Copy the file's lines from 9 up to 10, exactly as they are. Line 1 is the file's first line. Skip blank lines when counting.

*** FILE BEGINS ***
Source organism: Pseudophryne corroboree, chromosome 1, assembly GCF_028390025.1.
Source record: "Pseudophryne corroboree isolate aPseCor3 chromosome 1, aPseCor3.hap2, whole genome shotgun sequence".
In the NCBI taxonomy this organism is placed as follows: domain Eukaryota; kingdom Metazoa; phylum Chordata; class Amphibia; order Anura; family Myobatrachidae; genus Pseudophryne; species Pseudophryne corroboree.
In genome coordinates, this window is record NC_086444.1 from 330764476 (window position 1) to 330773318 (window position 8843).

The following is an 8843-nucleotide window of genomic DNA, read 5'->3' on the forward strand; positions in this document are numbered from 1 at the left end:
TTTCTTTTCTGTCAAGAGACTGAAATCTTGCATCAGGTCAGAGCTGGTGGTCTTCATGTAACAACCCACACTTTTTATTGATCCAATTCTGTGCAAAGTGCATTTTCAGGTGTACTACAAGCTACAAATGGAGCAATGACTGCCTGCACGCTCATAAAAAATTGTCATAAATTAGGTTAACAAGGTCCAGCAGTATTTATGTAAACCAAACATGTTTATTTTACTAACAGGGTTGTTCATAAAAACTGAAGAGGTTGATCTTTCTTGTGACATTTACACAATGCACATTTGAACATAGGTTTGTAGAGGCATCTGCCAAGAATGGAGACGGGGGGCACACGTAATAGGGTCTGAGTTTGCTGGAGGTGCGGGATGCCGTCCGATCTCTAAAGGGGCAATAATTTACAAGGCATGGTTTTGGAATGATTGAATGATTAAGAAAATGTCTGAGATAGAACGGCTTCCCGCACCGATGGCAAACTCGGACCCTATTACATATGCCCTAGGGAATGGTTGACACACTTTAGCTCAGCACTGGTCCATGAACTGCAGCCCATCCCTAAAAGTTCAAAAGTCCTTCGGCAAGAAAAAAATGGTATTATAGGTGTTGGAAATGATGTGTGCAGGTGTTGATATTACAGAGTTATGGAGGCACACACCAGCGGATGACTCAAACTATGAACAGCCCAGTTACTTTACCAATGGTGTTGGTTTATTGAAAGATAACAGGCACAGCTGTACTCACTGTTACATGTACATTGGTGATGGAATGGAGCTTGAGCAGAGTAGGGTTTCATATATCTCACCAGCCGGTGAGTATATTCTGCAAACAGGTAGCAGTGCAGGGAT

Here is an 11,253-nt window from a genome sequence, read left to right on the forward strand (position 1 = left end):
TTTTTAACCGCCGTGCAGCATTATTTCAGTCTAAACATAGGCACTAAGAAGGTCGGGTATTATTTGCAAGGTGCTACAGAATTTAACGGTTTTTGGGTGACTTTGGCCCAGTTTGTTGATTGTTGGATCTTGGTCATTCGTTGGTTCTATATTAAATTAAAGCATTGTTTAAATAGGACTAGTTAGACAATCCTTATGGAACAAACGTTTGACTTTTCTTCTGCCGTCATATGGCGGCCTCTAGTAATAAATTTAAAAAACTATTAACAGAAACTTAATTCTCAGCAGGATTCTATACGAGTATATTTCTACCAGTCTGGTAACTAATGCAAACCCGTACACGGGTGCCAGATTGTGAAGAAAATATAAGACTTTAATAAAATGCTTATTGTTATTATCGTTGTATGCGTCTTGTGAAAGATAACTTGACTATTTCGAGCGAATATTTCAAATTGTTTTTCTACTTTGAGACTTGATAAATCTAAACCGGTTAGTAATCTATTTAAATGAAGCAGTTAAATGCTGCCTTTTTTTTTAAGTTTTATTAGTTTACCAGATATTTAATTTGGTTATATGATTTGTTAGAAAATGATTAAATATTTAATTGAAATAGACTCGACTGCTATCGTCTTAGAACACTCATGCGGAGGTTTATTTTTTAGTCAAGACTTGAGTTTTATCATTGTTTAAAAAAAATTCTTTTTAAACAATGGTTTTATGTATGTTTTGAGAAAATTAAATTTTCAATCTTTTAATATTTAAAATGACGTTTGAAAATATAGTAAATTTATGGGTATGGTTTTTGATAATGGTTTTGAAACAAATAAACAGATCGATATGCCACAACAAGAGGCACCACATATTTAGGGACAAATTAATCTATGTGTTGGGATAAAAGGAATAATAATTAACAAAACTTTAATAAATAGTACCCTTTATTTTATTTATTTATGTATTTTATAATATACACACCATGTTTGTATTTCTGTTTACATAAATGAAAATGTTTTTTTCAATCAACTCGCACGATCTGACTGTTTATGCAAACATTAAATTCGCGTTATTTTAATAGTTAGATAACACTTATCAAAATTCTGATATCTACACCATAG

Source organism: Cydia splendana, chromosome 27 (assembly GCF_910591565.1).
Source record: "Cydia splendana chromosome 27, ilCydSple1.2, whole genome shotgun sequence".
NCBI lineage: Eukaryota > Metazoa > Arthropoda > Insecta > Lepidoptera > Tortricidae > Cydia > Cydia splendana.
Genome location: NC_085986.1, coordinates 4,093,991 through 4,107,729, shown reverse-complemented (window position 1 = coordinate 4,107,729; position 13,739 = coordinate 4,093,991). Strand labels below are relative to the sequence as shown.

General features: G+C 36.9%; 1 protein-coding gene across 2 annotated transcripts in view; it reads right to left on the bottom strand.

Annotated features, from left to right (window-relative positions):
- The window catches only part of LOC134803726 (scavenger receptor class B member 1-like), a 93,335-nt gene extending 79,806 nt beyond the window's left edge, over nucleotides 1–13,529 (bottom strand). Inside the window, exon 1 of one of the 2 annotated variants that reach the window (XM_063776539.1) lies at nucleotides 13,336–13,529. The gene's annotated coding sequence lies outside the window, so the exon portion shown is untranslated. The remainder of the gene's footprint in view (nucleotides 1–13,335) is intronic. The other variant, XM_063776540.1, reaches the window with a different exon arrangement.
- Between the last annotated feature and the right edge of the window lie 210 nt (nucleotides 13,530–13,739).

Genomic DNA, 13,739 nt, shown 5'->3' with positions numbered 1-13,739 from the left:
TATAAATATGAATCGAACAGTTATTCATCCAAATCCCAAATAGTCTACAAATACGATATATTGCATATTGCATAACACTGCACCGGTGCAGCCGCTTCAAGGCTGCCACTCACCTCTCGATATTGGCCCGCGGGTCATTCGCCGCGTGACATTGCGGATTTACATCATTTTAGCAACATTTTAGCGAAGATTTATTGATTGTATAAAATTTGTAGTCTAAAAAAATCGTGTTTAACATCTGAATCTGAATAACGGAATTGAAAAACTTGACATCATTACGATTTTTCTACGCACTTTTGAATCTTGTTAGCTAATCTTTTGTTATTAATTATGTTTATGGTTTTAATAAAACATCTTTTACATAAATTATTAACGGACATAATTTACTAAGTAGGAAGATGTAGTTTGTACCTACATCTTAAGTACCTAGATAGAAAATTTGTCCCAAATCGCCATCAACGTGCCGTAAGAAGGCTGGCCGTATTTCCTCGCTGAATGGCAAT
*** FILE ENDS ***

Source organism: Cydia splendana, chromosome 27 (assembly GCF_910591565.1).
Source record: "Cydia splendana chromosome 27, ilCydSple1.2, whole genome shotgun sequence".